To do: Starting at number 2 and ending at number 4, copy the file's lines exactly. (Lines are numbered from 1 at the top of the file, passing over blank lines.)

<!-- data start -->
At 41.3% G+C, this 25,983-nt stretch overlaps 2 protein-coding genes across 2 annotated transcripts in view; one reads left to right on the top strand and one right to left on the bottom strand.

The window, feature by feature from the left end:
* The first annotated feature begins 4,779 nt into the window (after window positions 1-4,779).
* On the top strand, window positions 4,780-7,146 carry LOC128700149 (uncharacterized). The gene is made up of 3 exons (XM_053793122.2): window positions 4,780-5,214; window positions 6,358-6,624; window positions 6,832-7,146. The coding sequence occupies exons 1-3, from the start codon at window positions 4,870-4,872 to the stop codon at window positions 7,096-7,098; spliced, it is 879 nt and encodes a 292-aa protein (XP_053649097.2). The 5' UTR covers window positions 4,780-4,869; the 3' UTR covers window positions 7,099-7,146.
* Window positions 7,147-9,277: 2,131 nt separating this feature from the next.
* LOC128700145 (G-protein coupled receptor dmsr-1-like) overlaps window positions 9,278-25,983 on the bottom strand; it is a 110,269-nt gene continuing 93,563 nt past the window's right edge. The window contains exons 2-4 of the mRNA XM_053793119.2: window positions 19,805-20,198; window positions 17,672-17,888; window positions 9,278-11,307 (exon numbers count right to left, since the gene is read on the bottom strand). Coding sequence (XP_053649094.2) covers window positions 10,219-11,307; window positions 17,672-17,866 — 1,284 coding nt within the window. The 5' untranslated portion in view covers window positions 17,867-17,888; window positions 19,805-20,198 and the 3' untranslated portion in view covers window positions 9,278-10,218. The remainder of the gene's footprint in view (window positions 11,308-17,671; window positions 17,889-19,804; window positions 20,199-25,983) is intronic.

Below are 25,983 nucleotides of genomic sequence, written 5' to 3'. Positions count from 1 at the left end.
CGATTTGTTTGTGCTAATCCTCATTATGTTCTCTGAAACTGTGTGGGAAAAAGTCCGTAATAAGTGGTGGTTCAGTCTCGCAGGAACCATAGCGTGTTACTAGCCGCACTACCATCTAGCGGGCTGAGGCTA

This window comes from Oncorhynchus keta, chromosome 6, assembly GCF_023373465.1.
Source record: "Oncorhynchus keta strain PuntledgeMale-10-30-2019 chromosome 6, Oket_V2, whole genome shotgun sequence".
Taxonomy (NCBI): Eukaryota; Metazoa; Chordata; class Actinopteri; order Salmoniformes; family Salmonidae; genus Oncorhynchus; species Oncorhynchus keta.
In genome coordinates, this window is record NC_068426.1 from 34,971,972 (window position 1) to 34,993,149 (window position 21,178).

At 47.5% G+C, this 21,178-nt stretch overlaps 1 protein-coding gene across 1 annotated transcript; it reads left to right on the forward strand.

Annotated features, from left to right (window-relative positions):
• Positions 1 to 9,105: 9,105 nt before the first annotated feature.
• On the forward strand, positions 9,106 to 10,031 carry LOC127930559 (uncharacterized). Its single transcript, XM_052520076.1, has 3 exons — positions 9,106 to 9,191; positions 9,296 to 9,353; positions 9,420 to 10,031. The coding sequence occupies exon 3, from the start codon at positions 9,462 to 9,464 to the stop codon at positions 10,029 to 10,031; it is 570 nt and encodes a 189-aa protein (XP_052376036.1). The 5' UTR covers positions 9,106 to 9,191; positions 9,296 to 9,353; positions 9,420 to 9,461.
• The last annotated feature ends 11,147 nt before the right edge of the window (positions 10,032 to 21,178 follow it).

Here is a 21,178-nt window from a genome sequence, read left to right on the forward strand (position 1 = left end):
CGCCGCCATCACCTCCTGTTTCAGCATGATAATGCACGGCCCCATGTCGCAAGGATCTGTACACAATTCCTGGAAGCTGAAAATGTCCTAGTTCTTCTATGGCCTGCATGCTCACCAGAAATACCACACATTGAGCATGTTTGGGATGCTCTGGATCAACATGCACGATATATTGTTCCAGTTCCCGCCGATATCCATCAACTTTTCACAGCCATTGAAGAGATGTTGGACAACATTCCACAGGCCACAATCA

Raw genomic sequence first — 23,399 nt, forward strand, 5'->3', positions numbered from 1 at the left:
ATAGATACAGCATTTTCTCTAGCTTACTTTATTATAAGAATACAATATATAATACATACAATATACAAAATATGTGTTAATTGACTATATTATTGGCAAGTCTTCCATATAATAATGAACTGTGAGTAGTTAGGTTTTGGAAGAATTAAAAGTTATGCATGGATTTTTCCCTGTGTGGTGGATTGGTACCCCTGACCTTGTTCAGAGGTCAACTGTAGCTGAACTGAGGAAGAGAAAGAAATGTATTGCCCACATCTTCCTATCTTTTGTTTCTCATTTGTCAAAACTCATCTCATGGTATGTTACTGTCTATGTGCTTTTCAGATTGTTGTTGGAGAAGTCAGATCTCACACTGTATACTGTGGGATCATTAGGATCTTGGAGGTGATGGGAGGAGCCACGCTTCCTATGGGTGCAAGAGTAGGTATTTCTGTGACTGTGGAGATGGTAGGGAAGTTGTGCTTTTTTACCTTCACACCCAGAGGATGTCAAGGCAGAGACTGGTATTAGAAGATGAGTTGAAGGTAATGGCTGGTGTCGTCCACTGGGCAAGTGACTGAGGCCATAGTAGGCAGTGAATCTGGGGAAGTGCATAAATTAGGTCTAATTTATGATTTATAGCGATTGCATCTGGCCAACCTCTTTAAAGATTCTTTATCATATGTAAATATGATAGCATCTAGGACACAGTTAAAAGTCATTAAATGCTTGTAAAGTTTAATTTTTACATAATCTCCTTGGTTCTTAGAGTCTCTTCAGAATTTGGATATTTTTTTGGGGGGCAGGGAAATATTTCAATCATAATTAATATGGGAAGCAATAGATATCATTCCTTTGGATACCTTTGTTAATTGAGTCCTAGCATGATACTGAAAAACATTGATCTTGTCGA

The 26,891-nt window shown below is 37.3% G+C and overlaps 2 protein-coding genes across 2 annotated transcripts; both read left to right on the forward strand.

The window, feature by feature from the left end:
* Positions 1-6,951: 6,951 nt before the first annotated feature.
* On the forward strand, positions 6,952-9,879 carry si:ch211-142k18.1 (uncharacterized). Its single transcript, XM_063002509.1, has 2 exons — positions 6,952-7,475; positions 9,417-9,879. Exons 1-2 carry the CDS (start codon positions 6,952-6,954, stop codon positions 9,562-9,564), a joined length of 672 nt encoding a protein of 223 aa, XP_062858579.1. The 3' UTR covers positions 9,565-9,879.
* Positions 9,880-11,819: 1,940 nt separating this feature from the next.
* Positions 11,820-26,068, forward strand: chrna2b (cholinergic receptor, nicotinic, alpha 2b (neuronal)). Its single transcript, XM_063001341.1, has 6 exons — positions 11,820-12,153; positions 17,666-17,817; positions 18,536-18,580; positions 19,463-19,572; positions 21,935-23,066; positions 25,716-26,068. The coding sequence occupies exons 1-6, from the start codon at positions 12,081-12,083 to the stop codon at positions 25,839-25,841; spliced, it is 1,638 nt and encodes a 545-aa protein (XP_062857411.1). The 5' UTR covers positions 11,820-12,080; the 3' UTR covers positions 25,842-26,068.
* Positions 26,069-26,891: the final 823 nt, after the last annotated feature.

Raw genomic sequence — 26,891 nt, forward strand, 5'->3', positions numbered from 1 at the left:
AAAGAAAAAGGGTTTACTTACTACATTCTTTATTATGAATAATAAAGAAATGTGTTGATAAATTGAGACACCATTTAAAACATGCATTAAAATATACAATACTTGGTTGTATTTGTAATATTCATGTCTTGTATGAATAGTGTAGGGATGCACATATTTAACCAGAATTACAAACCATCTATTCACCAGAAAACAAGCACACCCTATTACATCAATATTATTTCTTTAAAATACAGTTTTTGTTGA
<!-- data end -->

The window, feature by feature from the left end:
* The first annotated feature begins 4,779 nt into the window (after window positions 1-4,779).
* On the top strand, window positions 4,780-7,146 carry LOC128700149 (uncharacterized). The gene is made up of 3 exons (XM_053793122.2): window positions 4,780-5,214; window positions 6,358-6,624; window positions 6,832-7,146. The coding sequence occupies exons 1-3, from the start codon at window positions 4,870-4,872 to the stop codon at window positions 7,096-7,098; spliced, it is 879 nt and encodes a 292-aa protein (XP_053649097.2). The 5' UTR covers window positions 4,780-4,869; the 3' UTR covers window positions 7,099-7,146.